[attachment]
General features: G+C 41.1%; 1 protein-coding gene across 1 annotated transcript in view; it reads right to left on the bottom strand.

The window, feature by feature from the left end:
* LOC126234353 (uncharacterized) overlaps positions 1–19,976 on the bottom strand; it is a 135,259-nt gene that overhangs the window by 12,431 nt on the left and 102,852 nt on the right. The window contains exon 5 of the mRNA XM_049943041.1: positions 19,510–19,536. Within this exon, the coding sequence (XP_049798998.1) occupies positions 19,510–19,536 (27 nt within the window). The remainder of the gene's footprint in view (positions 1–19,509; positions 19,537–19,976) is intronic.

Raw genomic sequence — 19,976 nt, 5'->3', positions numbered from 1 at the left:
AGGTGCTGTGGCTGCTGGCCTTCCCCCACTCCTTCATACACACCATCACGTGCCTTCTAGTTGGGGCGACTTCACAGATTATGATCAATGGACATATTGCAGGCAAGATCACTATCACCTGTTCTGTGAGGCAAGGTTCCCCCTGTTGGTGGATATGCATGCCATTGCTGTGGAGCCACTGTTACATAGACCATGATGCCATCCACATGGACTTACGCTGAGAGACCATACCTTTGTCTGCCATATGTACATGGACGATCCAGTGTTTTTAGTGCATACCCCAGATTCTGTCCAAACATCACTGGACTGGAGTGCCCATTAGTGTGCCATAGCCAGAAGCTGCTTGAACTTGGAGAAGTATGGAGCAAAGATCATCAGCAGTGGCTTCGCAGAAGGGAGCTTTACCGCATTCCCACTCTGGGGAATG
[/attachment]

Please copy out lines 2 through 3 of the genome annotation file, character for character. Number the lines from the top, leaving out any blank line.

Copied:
The window, feature by feature from the left end:
* LOC126234353 (uncharacterized) overlaps positions 1–19,976 on the bottom strand; it is a 135,259-nt gene that overhangs the window by 12,431 nt on the left and 102,852 nt on the right. The window contains exon 5 of the mRNA XM_049943041.1: positions 19,510–19,536. Within this exon, the coding sequence (XP_049798998.1) occupies positions 19,510–19,536 (27 nt within the window). The remainder of the gene's footprint in view (positions 1–19,509; positions 19,537–19,976) is intronic.